Google Nest Mini hands-on

Two years after the release of the Home Mini, Google’s back with the sequel. Well, “sequel” might be a bit strong. The Nest Mini is more like one of those 1.5 movies they release on home video with a little extra footage than the theatrical release.

That’s not a compliant, exactly. The truth is there are some improvements here, but honestly, Google didn’t really need to do much. The $49 Home Mini sold like hot cakes and is a big part of the company’s rapid growth in the smart home space.

google nest mini

It was a low barrier of entry for those who were curious, but perhaps not fully on-board. And, like the Echo Dot before, it’s been an inexpensive way to outfit an entire home with smart speaker functionality.

Google has smartly kept the price the same with the Nest Mini. The device may not be a loss leader, exactly, but it’s the easiest and cheapest way of hooking users into the Assistant ecosystem — one that will theoretically lead to more smart home purchases, and, perhaps mobile device decisions.

The Nest is nearly identical to its predecessor. That, too, is fine. It’s simple and with a choice of four pastel colors (Chalk, Charcoal, Coral and Sky), it should fit most interior designs reasonably well. Bonus points for the new fabric covering, which is made entirely from recycled plastic bottles. Google says one half-liter bottle will cover two Minis. Interestingly the new cloth doesn’t negatively impact the sound.

google nest mini

Speaking of, that’s the biggest upgrade on-board. Sound has been improved over the original with a louder max volume and twice the bass. I’ve been listening to music at home on the new device, and while it gets pretty loud, I can’t recommend it as a standalone speaker. There are much better options for that. It serves Assistant and voice playback pretty well, but it gets a bit distorted at louder volumes.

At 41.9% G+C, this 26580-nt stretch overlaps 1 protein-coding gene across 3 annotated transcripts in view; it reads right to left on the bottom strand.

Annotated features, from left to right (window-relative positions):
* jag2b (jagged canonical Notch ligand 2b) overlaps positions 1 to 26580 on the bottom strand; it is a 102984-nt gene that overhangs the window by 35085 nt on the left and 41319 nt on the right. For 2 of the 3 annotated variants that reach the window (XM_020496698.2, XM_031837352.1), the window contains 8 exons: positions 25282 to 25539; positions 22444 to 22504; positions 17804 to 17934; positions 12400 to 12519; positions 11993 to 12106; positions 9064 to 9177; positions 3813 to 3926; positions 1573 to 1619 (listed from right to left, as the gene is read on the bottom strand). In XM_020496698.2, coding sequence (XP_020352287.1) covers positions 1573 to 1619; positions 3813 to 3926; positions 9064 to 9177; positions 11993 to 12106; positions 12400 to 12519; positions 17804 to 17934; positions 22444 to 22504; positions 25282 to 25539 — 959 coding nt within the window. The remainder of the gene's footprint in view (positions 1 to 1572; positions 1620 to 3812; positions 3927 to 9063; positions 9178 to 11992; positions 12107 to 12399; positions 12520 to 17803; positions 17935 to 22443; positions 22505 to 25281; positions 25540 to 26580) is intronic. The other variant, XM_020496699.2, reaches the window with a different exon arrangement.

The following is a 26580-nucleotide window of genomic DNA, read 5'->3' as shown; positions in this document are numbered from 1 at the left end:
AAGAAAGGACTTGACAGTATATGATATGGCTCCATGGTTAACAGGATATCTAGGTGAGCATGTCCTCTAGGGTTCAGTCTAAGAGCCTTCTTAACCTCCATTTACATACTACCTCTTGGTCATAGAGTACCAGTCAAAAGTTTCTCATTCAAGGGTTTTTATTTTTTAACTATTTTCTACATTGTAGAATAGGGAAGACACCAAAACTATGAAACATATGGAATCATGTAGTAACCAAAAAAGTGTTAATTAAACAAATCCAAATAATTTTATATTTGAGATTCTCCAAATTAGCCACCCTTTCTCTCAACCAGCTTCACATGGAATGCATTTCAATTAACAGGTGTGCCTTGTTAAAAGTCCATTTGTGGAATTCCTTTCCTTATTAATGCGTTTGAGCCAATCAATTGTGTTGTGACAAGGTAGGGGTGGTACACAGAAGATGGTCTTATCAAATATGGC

I do quite like the music playback controls, however. Tap the center to play or pause music and either side to increase and decrease volume. When your hand approaches the speaker, two dots will illuminate on the edges to show you where to touch. Paired in stereo mode with another, better speaker (like, say, the Home Max) and it serves as a cool little touch control. The recent addition of stream transfer, meanwhile, makes it easier to keep listening to music as you change rooms.

Another interesting tidbit that didn’t get a lot of mention at today’s event is dynamic volume adjustment, which adjusts the sound based on background noise. It’s similar to the feature the company teased with today’s Pixel Buds reveal and could come in handy if you happen to live or work in a loud environment. Take that, neighbors.

google nest mini

The new Mini presents one of the more compelling use cases I’ve seen for Duo thus far (and honestly, I haven’t seen a ton). You can use the device as a kind of speakerphone with the app. I can certainly see this coming in handy for things like work calls at home. If you’ve got a big home, you can also use it as an intercom to communicate with other Home/Nest devices.